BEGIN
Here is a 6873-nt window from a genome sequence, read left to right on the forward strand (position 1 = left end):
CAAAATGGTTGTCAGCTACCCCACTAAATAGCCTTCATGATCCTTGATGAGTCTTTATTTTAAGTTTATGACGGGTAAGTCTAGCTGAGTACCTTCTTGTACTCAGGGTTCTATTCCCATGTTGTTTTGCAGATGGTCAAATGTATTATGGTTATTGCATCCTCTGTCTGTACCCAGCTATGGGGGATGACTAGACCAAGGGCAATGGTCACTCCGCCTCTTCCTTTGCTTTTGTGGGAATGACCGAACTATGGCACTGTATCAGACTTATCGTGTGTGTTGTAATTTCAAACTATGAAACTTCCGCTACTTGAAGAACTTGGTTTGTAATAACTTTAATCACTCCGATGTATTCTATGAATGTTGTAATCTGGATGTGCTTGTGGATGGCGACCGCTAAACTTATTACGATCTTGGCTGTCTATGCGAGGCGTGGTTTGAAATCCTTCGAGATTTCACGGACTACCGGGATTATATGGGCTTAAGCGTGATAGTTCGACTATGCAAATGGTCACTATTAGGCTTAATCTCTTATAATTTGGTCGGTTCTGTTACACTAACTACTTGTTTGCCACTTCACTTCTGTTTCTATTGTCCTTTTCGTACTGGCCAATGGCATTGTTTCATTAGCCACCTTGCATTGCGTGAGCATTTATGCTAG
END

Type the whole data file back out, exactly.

Here is a 6873-nt window from a genome sequence, read left to right on the forward strand (position 1 = left end):
CAAAATGGTTGTCAGCTACCCCACTAAATAGCCTTCATGATCCTTGATGAGTCTTTATTTTAAGTTTATGACGGGTAAGTCTAGCTGAGTACCTTCTTGTACTCAGGGTTCTATTCCCATGTTGTTTTGCAGATGGTCAAATGTATTATGGTTATTGCATCCTCTGTCTGTACCCAGCTATGGGGGATGACTAGACCAAGGGCAATGGTCACTCCGCCTCTTCCTTTGCTTTTGTGGGAATGACCGAACTATGGCACTGTATCAGACTTATCGTGTGTGTTGTAATTTCAAACTATGAAACTTCCGCTACTTGAAGAACTTGGTTTGTAATAACTTTAATCACTCCGATGTATTCTATGAATGTTGTAATCTGGATGTGCTTGTGGATGGCGACCGCTAAACTTATTACGATCTTGGCTGTCTATGCGAGGCGTGGTTTGAAATCCTTCGAGATTTCACGGACTACCGGGATTATATGGGCTTAAGCGTGATAGTTCGACTATGCAAATGGTCACTATTAGGCTTAATCTCTTATAATTTGGTCGGTTCTGTTACACTAACTACTTGTTTGCCACTTCACTTCTGTTTCTATTGTCCTTTTCGTACTGGCCAATGGCATTGTTTCATTAGCCACCTTGCATTGCGTGAGCATTTATGCTAG